Although Flywheel Coffee Roasters is physically removed from the third wave hub of The Mission/SoMa, it’s not that far away, at the eastern end of Golden Gate Park, an ideal spot for a coffee stop before or after some serious touristing. However, in terms of look and feel, with its long, thin industrial interior, coffee shop in front, cast iron roaster at the back, it fits right in with the Sightglasses, Sextants and Four Barrels of San Francisco’s speciality coffee scene.
The spacious interior is lovely, the coffee even more so. All roasted twice a week in the back of the store on a 15 kg Joper from Portugal, there’s a blend and decaf on espresso (occasionally joined by a single-origin), served from a cut-down espresso-based menu. In contrast to the relatively old-school roaster, the espresso machine, a Mk II Slayer, is about as cutting edge as they come.
If you fancy something different, there are four seasonal single-origins on filter. Refreshingly, there’s no batch-brew. Instead everything’s available through either the V60 or, unusually, the syphon, something which I only see in a handful of coffee shops. If you’re hungry, there’s a small selection of cake, and that’s it.
You can read more of my thoughts after the gallery.
Flywheel Coffee Roasters, which opened in 2012, is on Stanyan Street, which runs north-south along the eastern end of Golden Gate Park, which you can see from Flywheel’s front windows. At the end of a terrace of four-storey brick-built townhouses, Flywheel occupies the ground floor of a three-storey building that feels like it’s been tacked on as an afterthought before the car park to the supermarket, Flywheel’s neighbour on the other side.
The simple store front, with broad, tall windows flanking a central glass door, belies the spacious interior. You can sit outside, each window sporting its own two-person bench underneath, sheltered under a projecting upper floor, although your best option may be to head inside. Flywheel stretches back for a distance of maybe five times its width, the high, open ceiling adding to the sense of space, as does the relatively uncluttered layout.
The look and feel is best described as industrial, although it’s concrete rather than the exposed brick I associate with the roasters of The Mission/SoMa. While the front is all glass, the fog rolled in as I arrived, the light levels best described as atmospheric, particularly as you ventured further inside.
A short, shallow ramp leads up from the door, railings on either side creating two semi-isolated seating areas, each with its own two-person window bar. To the left is a tall, four-person trestle table, while on the right, a low table is followed by another four-person trestle table.
Beyond this is a large counter on the left, with more seating on the right. The counter’s short side, where you’ll find the three bar stools next to the cake in a glass-walled display case on the corner, faces front. These are ideally placed to watch the action taking place along the counter’s long side. First comes the till, then the Mk II Slayer espresso machine and finally, the filter area, set slightly back from the espresso machine, with four V60s and three syphons.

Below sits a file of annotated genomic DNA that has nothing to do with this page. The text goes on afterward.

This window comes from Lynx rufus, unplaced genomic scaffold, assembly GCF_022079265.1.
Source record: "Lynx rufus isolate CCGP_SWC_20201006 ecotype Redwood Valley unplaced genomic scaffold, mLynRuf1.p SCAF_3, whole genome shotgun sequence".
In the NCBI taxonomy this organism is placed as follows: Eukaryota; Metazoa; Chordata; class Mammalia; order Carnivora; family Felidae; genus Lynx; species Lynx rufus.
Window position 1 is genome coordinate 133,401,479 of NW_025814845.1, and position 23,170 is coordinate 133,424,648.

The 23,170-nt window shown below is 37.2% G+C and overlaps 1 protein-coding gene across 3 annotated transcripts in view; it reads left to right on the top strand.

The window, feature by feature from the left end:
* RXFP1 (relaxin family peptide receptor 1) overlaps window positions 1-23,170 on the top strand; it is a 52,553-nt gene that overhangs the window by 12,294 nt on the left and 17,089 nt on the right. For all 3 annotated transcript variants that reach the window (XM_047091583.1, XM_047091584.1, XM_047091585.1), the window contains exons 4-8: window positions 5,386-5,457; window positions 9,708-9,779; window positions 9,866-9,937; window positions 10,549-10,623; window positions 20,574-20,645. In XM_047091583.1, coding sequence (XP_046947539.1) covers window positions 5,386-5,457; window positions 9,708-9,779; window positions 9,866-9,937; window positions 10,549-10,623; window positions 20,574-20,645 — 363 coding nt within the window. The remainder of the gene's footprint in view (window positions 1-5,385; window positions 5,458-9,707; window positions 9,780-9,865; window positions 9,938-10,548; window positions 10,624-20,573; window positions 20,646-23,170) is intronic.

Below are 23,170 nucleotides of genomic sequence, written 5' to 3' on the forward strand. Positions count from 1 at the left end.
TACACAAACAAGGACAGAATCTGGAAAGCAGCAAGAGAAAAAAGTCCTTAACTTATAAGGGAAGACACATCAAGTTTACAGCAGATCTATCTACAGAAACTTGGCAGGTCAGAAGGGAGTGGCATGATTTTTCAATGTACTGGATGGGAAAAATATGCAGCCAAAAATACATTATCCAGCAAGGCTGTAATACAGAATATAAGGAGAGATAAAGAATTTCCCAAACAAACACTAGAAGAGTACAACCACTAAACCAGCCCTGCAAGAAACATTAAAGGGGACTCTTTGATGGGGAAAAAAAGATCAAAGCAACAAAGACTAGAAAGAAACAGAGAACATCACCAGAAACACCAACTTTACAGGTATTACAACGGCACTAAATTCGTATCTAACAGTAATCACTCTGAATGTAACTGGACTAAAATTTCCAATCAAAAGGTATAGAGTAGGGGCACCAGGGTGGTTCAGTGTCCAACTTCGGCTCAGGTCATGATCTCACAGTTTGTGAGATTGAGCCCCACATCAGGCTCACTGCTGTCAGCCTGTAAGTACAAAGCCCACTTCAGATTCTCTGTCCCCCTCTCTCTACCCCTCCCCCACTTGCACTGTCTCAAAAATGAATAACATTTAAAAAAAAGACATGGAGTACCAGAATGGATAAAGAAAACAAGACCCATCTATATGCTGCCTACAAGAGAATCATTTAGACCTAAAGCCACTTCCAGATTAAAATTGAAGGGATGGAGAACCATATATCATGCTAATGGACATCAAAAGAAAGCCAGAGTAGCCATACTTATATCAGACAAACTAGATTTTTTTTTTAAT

Opposite the counter is a long, high-backed wooden bench with five square two-person tables, followed by two high, four-person tables projecting from the wall. Beyond this is a staff-only mezzanine level, stairs leading up to the left from the end of the counter, with roaster and more seating tucked underneath. There’s a six-person, L-shaped bar on right, enclosing the roaster, while on the left, after the restroom, is a production area with sacks of green beans and tubs of roasted ones. Beyond this, in an open space on the left, is a single, four-person table.
The final seating is outside, through a door flanked by half-height windows in the back wall. This enclosed area has a sloping Perspex roof and wooden decking. Three two-person tables run along the back wall, benches to either side. A simple, backless wooden bench is on the left, with a high-backed concrete affair on the right, old barrels and a tree stump acting as tables.
Since I rarely see the syphon as a preparation method, I went for that, asking for a recommendation, which duly came: the Ethiopia Deri Kochoja. Served in the bottom part of the syphon, it was handed over, stand and all, along with a warning that it was very hot!. I was also told to leave it to stand for five minutes, which was sound advice. Finally, I was handed a lovely double-walled glass to drink from.
My coffee was very good, but not quite what I was expecting, having a surprising amount of body. I was too caffeinated to try it as a pour-over, so left wondering how it would compare. Maybe next time!
|672 STANYAN STREET • SAN FRANCISCO • CA 94117 • USA|
|Monday||06:00 – 19:00||Roaster||Flywheel (espresso + filter)|
|Tuesday||06:00 – 19:00||Seating||Tables; Tables (outside)|
|Wednesday||06:00 – 19:00||Food||Cake|
|Thursday||06:00 – 19:00||Service||Counter|
|Friday||06:00 – 19:00||Cards||Amex, Mastercard, Visa|
|Saturday||07:00 – 19:00||Wifi||Free|
|Sunday||07:00 – 19:00||Power||Limited|
|Chain||No||Visits||19th April 2019|
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